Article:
Sunday, December 8, 2019

Worst Baseball Career Ever - Pitchers

Last week, we looked at the worst baseball careers ever, for batters. We defined that as coming up to only once, then whiffing.

So, how can we define something similar for pitchers? How about get on shot in the bigs, and never record an out? Makes sense to me.

Notes:
  • I eliminated any position players who were in just to mop up.  These had to be real honest-to-goodness hurlers
  • Hey, they can’t bat anyway, right?
  • I limited it to the modern era (1903 and after).
  • I’m listing them from least disastrous to most disastrous (and using earned runs as way to do that)

BTW, no Walter Alstons in this group


Lou Bauer
Year:  1918
Team:  Philadelphia A’s
Eared runs:  1
Game notes:  Walked the 2 batters he faced
Player tidbits:  Only 1 season of minor league ball for his whole career


Gordie Sundin
Year:  1956
Team:  Baltimore Orioles
Eared runs:  1
Game notes:  18 years old
Player tidbits:  All state in high school for baseball, football & basketball



Bill Moore
Year:  1925
Team:  Detroit
Eared runs:  2
Game notes:  3 straight walks
Player tidbits:  Played one year in Williamsport PA (home of Little League)



Marty Walker
Year:  1928
Team:  Philadelphia Phillies
Eared runs:  2
Game notes:  Starter on the last day of the season; got the loss
Player tidbits:  Full name was Martin Van Buren Walker



Joe Brown
Year:  1927
Team:  Chicago White Sox
Eared runs:  3
Game notes:  Starter
Player tidbits:  With such a common name, it’s surprising to know that there’s only one other Joe Brown among the almost 20,000 players who have donned an MLB uniform



William Ford
Year:  1936
Team:  Boston Braves
Eared runs:  3
Game notes:  Starter
Player tidbits:  Gave up pitching & played OF for 4 years in the minors  



Mike Palagyi
Year:  1939
Team:  Washington Senators
Eared runs:  3
Game notes:  Faced 3 Hall of Famers: Joe Cronin, Jimmie Foxx, and Ted Williams
Player tidbits:  Live to be 96



Jim Schelle
Year:  1939
Team:  Philadelphia A’s
Eared runs:  3
Game notes:  A's would end up losing 16-3
Player tidbits:  Never got above C league otherwise



Fred Bruckbauer
Year:  1961
Team:  Minnesota Twins
Eared runs:  3
Game notes:  Twins would end up losing 20-2
Player tidbits:  Slated to be a starter for the Twins that year, but blew his arms out in spring training



Doc Hamann
Year:  1926
Team:  Cleveland Indians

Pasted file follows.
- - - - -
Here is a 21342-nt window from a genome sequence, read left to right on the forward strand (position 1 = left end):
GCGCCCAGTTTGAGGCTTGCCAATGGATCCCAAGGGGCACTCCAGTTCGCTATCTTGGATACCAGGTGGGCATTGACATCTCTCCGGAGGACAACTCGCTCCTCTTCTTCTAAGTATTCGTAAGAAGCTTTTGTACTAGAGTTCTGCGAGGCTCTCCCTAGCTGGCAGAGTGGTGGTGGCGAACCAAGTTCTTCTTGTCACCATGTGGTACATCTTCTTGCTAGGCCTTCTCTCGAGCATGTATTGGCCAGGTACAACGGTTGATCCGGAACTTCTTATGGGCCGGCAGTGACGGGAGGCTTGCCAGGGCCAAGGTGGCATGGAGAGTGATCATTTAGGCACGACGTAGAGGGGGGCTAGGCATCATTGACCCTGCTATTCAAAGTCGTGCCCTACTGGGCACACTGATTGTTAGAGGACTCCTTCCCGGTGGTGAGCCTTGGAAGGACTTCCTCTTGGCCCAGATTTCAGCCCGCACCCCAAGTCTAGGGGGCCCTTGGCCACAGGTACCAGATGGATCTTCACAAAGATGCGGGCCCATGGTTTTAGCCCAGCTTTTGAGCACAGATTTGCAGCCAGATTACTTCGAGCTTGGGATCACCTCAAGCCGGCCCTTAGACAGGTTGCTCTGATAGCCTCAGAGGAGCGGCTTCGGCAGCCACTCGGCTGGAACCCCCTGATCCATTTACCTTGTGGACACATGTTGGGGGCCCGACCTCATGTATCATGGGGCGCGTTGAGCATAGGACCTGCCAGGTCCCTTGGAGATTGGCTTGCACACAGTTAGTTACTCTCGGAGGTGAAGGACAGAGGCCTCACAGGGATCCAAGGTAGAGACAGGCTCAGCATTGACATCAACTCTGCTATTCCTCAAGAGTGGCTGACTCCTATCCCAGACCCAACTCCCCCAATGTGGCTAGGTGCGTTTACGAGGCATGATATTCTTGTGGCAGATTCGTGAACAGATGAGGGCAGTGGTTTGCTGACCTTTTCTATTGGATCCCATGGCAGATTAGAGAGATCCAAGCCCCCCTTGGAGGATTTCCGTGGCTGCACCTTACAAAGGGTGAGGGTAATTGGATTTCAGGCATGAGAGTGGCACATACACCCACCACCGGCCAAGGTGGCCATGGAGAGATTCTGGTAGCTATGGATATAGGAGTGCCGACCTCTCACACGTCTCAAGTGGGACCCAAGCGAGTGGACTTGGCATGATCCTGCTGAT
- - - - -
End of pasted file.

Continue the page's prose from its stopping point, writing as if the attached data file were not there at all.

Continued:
Eared runs:  6
Game notes:  No other professional baseball before (or after) his MLB debut
Player tidbits:  He and Bruckbauer were both from New Ulm, MN


Wednesday, December 4, 2019

Worst Baseball Career Ever – Batters

So, what could possibly constitute a “worst baseball career ever” – in this case, if you’re a batter?  How about if you got up only once, and then struck out?  Yup, that’s it.  Just one shot at glory, and you blew it big time.

Notes:
  • I eliminated any pitchers.  Hey, they can’t bat anyway, right?
  • I also eliminated anyone who was listed without any position.  Just wanted to make sure they weren’t pitchers.
  • I limited it to the modern era (1903 and after).
  • I’m listing them from oldest to most recent.  

BTW, the famous Moonlight Graham actually got his bat on the ball.  He at least avoided a big K.

There is one famous major leaguer here though.  In fact, he’s in the Hall of Fame!  Can you guess who he is?  Read on …


Claude Gouzzie
Year:  1903
Team:  St. Louis Browns
Position:  2B
Interesting Tidbit:  Born in France



Willy Fetzer
Year:  1906
Team:  Philadelphia Phillies
Position: OF
Interesting Tidbit:  Head baseball coach at Davidson, NC State & UNC



Hunky Shaw
Year:  1908
Team:  Pittsburgh Pirates
Position:  3B
Interesting Tidbit:  Actually had his own (T206) baseball card



Larry McClure
Year:  1910
Team:  New York Giants
Position:  OF
Interesting Tidbit:  Attended Choate & Amherst



Ed Conwell
Year:  1911
Team:  St Louis Cardinals
Position:  OF
Interesting Tidbit:  Nickname was “Irish”



John Vann
Year:  1913
Team:  St Louis Cardinals
Position:  C
Interesting Tidbit:  Played in minors for 17 years



George Tomer
Year:  1913
Team:  St Louis Browns
Position:  3B
Interesting Tidbit:  Once managed the Kalamazoo Celery Pickers



Delos Brown
Year:  1914
Team:  Chicago White Sox
Position:  SS
Interesting Tidbit:  Only played 2 years of professional baseball



Al Cypert
Year:  1914
Team:  Cleveland Indians
Position: 3B
Interesting Tidbit:  Had a law degree from Harvard



Frank Fletcher
Year:  1913
Team:  Philadelphia Phillies
Position:  3B
Interesting Tidbit:  AKA Fletcher Franks



Buck Sweeney
Year:  1914
Team:  Philadelphia A’s
Position:  OF
Interesting Tidbit:  Born Charles Francis


Harry Daubert
Year:  1915
Team:  Pittsburgh Pirates
Position:  SS
Interesting Tidbit:  Once played for the Lima (OH) Cigarmakers


Newt Halladay
Year:  1916
Team:  Pittsburgh Pirates
Position:  SS
Interesting Tidbit:  Died of TB at age 21



Ed Murray
Year:  1917
Team:  St Louis Browns
Position:  SS
Interesting Tidbit:  ???



John Cavanaugh
Year:  1919
Team:  Philadelphia Phillies